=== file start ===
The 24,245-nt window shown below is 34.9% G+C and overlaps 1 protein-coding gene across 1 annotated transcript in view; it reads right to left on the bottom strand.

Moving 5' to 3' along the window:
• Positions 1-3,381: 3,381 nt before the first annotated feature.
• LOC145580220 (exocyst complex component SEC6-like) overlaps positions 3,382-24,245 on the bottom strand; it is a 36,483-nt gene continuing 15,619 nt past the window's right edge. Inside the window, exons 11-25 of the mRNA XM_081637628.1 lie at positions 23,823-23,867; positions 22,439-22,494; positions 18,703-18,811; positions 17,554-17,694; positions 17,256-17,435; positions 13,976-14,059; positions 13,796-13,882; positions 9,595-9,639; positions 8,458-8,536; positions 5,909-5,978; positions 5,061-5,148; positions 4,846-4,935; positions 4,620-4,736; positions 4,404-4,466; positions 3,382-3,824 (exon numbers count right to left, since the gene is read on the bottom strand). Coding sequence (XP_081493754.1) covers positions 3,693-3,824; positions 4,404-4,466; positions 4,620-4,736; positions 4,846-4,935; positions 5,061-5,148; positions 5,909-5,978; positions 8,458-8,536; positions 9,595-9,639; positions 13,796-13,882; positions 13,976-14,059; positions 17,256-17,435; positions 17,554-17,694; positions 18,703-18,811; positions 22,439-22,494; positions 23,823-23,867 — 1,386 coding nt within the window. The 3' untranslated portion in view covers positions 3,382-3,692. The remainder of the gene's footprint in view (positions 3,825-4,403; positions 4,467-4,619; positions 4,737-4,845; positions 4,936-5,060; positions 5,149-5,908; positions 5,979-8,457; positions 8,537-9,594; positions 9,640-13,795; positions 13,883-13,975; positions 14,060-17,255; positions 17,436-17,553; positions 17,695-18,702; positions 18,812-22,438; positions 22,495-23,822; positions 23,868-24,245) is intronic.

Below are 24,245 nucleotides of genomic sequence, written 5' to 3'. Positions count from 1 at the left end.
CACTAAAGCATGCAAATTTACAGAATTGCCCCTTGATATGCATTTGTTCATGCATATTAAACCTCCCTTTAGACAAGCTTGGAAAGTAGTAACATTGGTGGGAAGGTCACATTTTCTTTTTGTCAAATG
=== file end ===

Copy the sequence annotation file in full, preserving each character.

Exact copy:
The 24,245-nt window shown below is 34.9% G+C and overlaps 1 protein-coding gene across 1 annotated transcript in view; it reads right to left on the bottom strand.

Moving 5' to 3' along the window:
• Positions 1-3,381: 3,381 nt before the first annotated feature.
• LOC145580220 (exocyst complex component SEC6-like) overlaps positions 3,382-24,245 on the bottom strand; it is a 36,483-nt gene continuing 15,619 nt past the window's right edge. Inside the window, exons 11-25 of the mRNA XM_081637628.1 lie at positions 23,823-23,867; positions 22,439-22,494; positions 18,703-18,811; positions 17,554-17,694; positions 17,256-17,435; positions 13,976-14,059; positions 13,796-13,882; positions 9,595-9,639; positions 8,458-8,536; positions 5,909-5,978; positions 5,061-5,148; positions 4,846-4,935; positions 4,620-4,736; positions 4,404-4,466; positions 3,382-3,824 (exon numbers count right to left, since the gene is read on the bottom strand). Coding sequence (XP_081493754.1) covers positions 3,693-3,824; positions 4,404-4,466; positions 4,620-4,736; positions 4,846-4,935; positions 5,061-5,148; positions 5,909-5,978; positions 8,458-8,536; positions 9,595-9,639; positions 13,796-13,882; positions 13,976-14,059; positions 17,256-17,435; positions 17,554-17,694; positions 18,703-18,811; positions 22,439-22,494; positions 23,823-23,867 — 1,386 coding nt within the window. The 3' untranslated portion in view covers positions 3,382-3,692. The remainder of the gene's footprint in view (positions 3,825-4,403; positions 4,467-4,619; positions 4,737-4,845; positions 4,936-5,060; positions 5,149-5,908; positions 5,979-8,457; positions 8,537-9,594; positions 9,640-13,795; positions 13,883-13,975; positions 14,060-17,255; positions 17,436-17,553; positions 17,695-18,702; positions 18,812-22,438; positions 22,495-23,822; positions 23,868-24,245) is intronic.

Below are 24,245 nucleotides of genomic sequence, written 5' to 3'. Positions count from 1 at the left end.
CACTAAAGCATGCAAATTTACAGAATTGCCCCTTGATATGCATTTGTTCATGCATATTAAACCTCCCTTTAGACAAGCTTGGAAAGTAGTAACATTGGTGGGAAGGTCACATTTTCTTTTTGTCAAATG